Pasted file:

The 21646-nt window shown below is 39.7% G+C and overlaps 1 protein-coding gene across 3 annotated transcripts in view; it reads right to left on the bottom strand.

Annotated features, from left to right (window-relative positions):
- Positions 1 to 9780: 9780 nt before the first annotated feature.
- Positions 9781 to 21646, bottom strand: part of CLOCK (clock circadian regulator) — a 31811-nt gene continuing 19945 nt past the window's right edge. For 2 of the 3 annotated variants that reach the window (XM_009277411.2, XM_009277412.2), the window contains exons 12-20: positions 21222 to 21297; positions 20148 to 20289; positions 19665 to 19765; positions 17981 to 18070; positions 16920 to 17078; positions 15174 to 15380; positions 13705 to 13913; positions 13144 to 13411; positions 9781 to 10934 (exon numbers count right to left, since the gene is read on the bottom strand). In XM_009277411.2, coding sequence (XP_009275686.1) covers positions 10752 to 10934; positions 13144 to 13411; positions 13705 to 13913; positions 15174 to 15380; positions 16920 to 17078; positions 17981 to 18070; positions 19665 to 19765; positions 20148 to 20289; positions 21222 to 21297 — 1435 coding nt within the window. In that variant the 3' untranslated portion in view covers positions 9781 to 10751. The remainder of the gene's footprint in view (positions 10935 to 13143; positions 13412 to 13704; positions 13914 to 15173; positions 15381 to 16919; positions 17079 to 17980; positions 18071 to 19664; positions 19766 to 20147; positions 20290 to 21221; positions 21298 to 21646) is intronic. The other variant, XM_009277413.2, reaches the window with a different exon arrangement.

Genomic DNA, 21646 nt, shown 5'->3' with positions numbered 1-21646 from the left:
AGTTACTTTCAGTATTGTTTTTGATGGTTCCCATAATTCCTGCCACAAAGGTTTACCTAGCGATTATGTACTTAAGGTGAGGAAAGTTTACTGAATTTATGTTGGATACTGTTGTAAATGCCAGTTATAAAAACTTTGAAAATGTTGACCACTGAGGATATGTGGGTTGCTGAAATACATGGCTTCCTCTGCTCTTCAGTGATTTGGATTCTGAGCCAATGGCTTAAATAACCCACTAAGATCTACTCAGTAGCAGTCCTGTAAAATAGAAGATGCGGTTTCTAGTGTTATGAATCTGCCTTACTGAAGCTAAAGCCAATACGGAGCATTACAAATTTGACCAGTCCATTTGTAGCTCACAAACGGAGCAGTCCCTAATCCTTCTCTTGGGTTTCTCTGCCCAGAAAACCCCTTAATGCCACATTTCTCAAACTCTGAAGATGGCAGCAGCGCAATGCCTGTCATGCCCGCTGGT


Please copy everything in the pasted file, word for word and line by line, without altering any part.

The 21646-nt window shown below is 39.7% G+C and overlaps 1 protein-coding gene across 3 annotated transcripts in view; it reads right to left on the bottom strand.

Annotated features, from left to right (window-relative positions):
- Positions 1 to 9780: 9780 nt before the first annotated feature.
- Positions 9781 to 21646, bottom strand: part of CLOCK (clock circadian regulator) — a 31811-nt gene continuing 19945 nt past the window's right edge. For 2 of the 3 annotated variants that reach the window (XM_009277411.2, XM_009277412.2), the window contains exons 12-20: positions 21222 to 21297; positions 20148 to 20289; positions 19665 to 19765; positions 17981 to 18070; positions 16920 to 17078; positions 15174 to 15380; positions 13705 to 13913; positions 13144 to 13411; positions 9781 to 10934 (exon numbers count right to left, since the gene is read on the bottom strand). In XM_009277411.2, coding sequence (XP_009275686.1) covers positions 10752 to 10934; positions 13144 to 13411; positions 13705 to 13913; positions 15174 to 15380; positions 16920 to 17078; positions 17981 to 18070; positions 19665 to 19765; positions 20148 to 20289; positions 21222 to 21297 — 1435 coding nt within the window. In that variant the 3' untranslated portion in view covers positions 9781 to 10751. The remainder of the gene's footprint in view (positions 10935 to 13143; positions 13412 to 13704; positions 13914 to 15173; positions 15381 to 16919; positions 17079 to 17980; positions 18071 to 19664; positions 19766 to 20147; positions 20290 to 21221; positions 21298 to 21646) is intronic. The other variant, XM_009277413.2, reaches the window with a different exon arrangement.

Genomic DNA, 21646 nt, shown 5'->3' with positions numbered 1-21646 from the left:
AGTTACTTTCAGTATTGTTTTTGATGGTTCCCATAATTCCTGCCACAAAGGTTTACCTAGCGATTATGTACTTAAGGTGAGGAAAGTTTACTGAATTTATGTTGGATACTGTTGTAAATGCCAGTTATAAAAACTTTGAAAATGTTGACCACTGAGGATATGTGGGTTGCTGAAATACATGGCTTCCTCTGCTCTTCAGTGATTTGGATTCTGAGCCAATGGCTTAAATAACCCACTAAGATCTACTCAGTAGCAGTCCTGTAAAATAGAAGATGCGGTTTCTAGTGTTATGAATCTGCCTTACTGAAGCTAAAGCCAATACGGAGCATTACAAATTTGACCAGTCCATTTGTAGCTCACAAACGGAGCAGTCCCTAATCCTTCTCTTGGGTTTCTCTGCCCAGAAAACCCCTTAATGCCACATTTCTCAAACTCTGAAGATGGCAGCAGCGCAATGCCTGTCATGCCCGCTGGT